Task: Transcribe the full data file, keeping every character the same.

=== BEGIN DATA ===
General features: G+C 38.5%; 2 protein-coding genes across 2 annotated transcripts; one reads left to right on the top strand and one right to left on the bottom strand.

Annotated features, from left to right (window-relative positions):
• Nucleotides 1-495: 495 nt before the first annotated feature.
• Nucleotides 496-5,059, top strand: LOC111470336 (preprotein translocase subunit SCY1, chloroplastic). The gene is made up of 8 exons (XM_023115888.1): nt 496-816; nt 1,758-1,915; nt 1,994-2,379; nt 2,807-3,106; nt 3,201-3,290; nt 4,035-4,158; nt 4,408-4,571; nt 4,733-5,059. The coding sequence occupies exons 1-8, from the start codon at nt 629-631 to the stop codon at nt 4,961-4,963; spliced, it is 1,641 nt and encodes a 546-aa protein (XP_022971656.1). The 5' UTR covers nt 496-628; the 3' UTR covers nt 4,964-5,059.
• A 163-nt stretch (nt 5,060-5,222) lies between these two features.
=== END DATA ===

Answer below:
General features: G+C 38.5%; 2 protein-coding genes across 2 annotated transcripts; one reads left to right on the top strand and one right to left on the bottom strand.

Annotated features, from left to right (window-relative positions):
• Nucleotides 1-495: 495 nt before the first annotated feature.
• Nucleotides 496-5,059, top strand: LOC111470336 (preprotein translocase subunit SCY1, chloroplastic). The gene is made up of 8 exons (XM_023115888.1): nt 496-816; nt 1,758-1,915; nt 1,994-2,379; nt 2,807-3,106; nt 3,201-3,290; nt 4,035-4,158; nt 4,408-4,571; nt 4,733-5,059. The coding sequence occupies exons 1-8, from the start codon at nt 629-631 to the stop codon at nt 4,961-4,963; spliced, it is 1,641 nt and encodes a 546-aa protein (XP_022971656.1). The 5' UTR covers nt 496-628; the 3' UTR covers nt 4,964-5,059.
• A 163-nt stretch (nt 5,060-5,222) lies between these two features.